State leaders to school board: ‘We don’t want to mislead you’

INDIAN RIVER COUNTY — Members of the Indian River County School Board sat down with state representatives Tuesday morning in an effort to address the school district’s concerns over funding and legislative mandates.

“We don’t want to mislead you that we can pull rabbits out of hats,” said State Representative Ralph Poppell.

The comment came after two hours of discussion the two groups regarding moves within the Florida House of Representatives and Senate regarding budgets and educational funding. Board member Karen Disney-Brombach, who serves as the school board’s legislative liaison, brought up issues that included adequate funding and flexibility, class size reduction, school construction, Exceptional Student Education funding, and charter schools.

While no action was taken at the round table workshop, state leaders voiced support of the school board’s position and assured the members that they would do what they could to help.

They also reminded the board that education is one of many areas that the state legislature must fund.

“There are winners and there are losers” in the budgetary process, Senator Joe Negron told the board, adding that everyone is in competition for dollars.

Rep. Poppell said that of the state’s $66.5 billion budget, 32 percent (or 21.28 billion) goes to education. Another 39 percent (or $25.9 billion) goes to health care and human services.

“We all have to look at the big picture,” he said.

Other legislative representatives in attendance were Representative Debbie Mayfield, and representatives for State Senator Mike Haridopolos and U.S. Congressman Bill Posey.

“We know you’re doing the best you can,” Brombach-Disney told the legislators. However, she also added that the district has cut all it can from its budget short of touching school programs.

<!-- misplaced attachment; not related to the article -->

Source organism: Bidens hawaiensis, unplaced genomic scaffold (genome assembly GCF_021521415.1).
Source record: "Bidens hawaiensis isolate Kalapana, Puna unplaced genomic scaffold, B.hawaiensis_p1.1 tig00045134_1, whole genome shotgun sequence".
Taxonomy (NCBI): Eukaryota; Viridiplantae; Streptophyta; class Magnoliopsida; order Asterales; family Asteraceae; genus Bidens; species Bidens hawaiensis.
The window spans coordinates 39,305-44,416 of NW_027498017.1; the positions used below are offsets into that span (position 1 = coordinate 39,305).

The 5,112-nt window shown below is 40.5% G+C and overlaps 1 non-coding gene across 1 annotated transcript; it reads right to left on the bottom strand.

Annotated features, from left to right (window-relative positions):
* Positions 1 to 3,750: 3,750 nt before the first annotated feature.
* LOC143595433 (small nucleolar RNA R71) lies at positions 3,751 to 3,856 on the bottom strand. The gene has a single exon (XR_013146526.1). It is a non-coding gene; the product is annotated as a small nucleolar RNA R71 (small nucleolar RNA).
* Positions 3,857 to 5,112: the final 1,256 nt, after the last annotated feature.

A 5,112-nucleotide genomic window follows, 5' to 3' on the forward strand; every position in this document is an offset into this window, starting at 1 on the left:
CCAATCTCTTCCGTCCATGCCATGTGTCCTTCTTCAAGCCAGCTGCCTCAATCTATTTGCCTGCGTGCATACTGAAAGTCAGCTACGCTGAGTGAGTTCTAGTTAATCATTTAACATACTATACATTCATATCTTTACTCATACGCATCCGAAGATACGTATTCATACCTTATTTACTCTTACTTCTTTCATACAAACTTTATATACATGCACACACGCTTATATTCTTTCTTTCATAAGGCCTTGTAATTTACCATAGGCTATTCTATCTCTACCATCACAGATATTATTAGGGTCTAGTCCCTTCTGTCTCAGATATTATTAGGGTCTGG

“We may have to close schools,” she said, in order to consolidate.

The Indian River County School District is anticipating further decline of $6 million to $12 million in state funds next fiscal year.

“This is not an expenditure problem,” she said. “It’s a revenue problem.”

Rep. Mayfield agreed with Brombach-Disney’s assessment regarding revenue, adding that at the state level, no one wants to increase taxes or fees. Instead, they are looking at other potential revenue sources, including drilling for oil off Florida’s coasts.

She said that, if approved, a percentage of the revenue from drilling could go to education.

There has also been discussion on the state level of funding education in part through gambling revenues from the compact the state is working on with the Native American tribes.

Rep. Poppell said that he does not support tying education to gambling for a couple reasons. One, because even gambling revenues are down due to the economy, which would mean fewer educational dollars. And two, because it would be hypocritical to accept funding through gambling ventures considering school districts suspend students for gambling at school.

However, he conceded that state revenue from gambling could be used to fund other state programs – such as health and human services – and free up those funds for education.

By the end of the workshop, the legislators said they would continue to look for ways to continue support for education funding and would review the suggestions put forth by the school district.

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